Volunteers increase amount of water hauled to wild horse herd as BLM considers round-up
August 15, 2018
MAYBELL — Drought conditions in the Sand Wash Basin have volunteers hauling an increased amount of water to the wild horses in the area.
The Bureau of Land Management, the agency that manages most wild horse herds, has estimated between 650 to 750 horses live in Sand Wash Basin. The BLM has determined the land can support between 163 to 362 horses without detriment to the ecosystem. This overpopulation increases the drought’s impact on vegetation and availability of water for other animals.
Volunteers with the horse advocacy group Wild Horse Warriors for Sand Wash Basin have been hauling water into the basin since early July. Cindy Wright, a member of the group, said the organization has been hauling 3,400 gallons of water to the herd every other day. Since last week, the group’s water tanks have been drying up faster, leading the group to haul 3,400 gallons of water daily.
“It’s severe drought,” Wright said of conditions in the basin. “We are seeing new growth (of vegetation) in some areas. The horses look good. I think that we saw improvement in horse condition within a week after we started hauling water. The condition of the horses is hugely improved. Not much we can do about vegetation. We need rain, and we need a long fall to get some fall growth coming.”
She said that hauling water has helped disperse the horses into areas where there is healthier vegetation.
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The BLM has also started construction to improve one of the wells in the basin. The Lake Draw well is in a narrow draw. A contractor will remove a steep bank, which is intended to allow more animals to access water at the well, including wild horses and grazing sheep.
The well will be out of service for three days, said BLM spokesperson Kate Miyamoto.
While the well is dry, Wild Horse Warriors will place a watering tank about a quarter mile from the well to provide a temporary water source.
Conditions in the basin have led the BLM to consider an emergency gather of horses in the basin.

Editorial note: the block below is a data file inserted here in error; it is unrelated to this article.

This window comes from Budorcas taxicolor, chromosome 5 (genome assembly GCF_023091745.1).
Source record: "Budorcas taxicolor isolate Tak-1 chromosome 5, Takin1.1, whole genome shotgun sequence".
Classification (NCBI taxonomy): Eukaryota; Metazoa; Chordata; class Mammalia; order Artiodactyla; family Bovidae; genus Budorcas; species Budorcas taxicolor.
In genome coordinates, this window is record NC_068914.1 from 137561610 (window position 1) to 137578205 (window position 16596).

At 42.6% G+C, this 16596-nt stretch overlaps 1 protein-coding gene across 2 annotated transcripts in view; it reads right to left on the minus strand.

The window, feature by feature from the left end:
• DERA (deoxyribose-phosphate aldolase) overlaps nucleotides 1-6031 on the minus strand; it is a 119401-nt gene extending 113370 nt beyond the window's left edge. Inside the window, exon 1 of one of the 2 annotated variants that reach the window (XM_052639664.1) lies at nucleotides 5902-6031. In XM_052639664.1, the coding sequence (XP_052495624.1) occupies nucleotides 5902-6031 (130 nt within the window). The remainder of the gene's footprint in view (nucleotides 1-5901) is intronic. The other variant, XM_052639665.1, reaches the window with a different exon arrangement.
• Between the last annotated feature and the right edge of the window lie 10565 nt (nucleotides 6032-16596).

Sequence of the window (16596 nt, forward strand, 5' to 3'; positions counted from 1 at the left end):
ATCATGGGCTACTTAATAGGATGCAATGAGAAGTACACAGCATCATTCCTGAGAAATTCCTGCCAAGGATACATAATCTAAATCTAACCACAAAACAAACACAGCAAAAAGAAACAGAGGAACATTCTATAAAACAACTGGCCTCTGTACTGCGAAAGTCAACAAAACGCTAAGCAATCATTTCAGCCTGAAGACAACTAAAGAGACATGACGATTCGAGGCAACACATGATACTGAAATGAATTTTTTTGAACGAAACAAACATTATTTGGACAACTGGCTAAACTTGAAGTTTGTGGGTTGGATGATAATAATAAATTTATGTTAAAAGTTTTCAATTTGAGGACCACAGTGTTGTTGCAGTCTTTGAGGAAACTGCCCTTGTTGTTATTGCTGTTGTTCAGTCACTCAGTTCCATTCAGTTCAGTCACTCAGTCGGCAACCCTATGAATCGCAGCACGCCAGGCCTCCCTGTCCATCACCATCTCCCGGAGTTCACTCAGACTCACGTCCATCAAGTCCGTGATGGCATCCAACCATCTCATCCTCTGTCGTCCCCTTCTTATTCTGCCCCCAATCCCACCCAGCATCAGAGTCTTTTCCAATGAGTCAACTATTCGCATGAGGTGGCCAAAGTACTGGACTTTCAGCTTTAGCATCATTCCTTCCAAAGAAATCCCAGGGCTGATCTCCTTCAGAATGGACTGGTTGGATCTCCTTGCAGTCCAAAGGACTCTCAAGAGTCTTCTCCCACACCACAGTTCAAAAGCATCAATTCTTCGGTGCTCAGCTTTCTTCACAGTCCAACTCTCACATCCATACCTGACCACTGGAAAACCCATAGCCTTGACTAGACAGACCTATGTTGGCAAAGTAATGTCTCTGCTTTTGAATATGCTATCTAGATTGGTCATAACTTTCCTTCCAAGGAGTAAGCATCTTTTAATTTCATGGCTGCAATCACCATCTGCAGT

“We are continuing to monitor the situation in Sand Wash, and we are considering an emergency gather as one option,” wrote BLM spokesperson David Boyd in an email to the Steamboat Pilot & Today.
There are typically two methods of gathering horses: by helicopter and by bait and trap. The Wild Horse Warriors are opposed to a helicopter gather, in which bands of horses would be chased into corrals using aircraft, Wright said. The other method uses a bait, either food or water, to lure horses into a corral trap.
“We know we have too many horses in the basin,” Wright said. “We know we need to have a gather. An emergency gather — if it’s helicopter— every one of us is against that. An emergency gather that is a bait and trap, we’re agreeable to. If we don’t have one now, we have to have one in the spring.”
Wright said the herd has grown by about 100 foals in both 2017 and 2018.
“The basin can’t sustain that kind of growth,” she said. “It doesn’t work, and we all understand that.”
The BLM opened up public comment for a possible summer or fall 2018 gather earlier this year, though the BLM has not announced whether or not the gather will take place.
The difference between a regular gather and an emergency gather is that emergency gathers are conducted outside of the planned gather schedule. Miyamoto wrote in an email that she could not speak to the timing of an emergency gather because it depends on many factors.
During a gather, horses are rounded up into corrals. They are often hauled to holding facilities, either corrals or long-term pastures. If the regular gather moves forward, the horses would be hauled to corrals at the BLM’s holding facility in Cañon City.
Holding wild horses used about 65 percent of the BLM Wild Horse and Burro Program budget, about $52 million a year, in 2015, according to a U.S. Department of the Interior report. As horse populations have grown, that cost has likely risen with it.
Wild horses can be adopted, but the BLM cannot find homes for the more than 43,000 horses in holding facilities. Federal budgets for the program have always contained restrictions that say the agency cannot slaughter horses.
Wright does not want horses gathered from Sand Wash to end up in BLM holding corrals. She called the practice inhumane. She’d prefer to see stallions gelded, which is the term for castrating a horse, and returned to the range.
Some herds have also seen the use of a form of horse birth control — porcine zona pellucida, commonly referred to as PZP — but the practice has not seen widespread use due to cost, the frequency at which the horses must be darted with the drug and legal hold-ups in some herd areas.
“There are options out there besides those holding pens, and I really think it’s time that our government and the BLM locally and nationally start stepping up to the plate and seriously considering those things,” Wright said.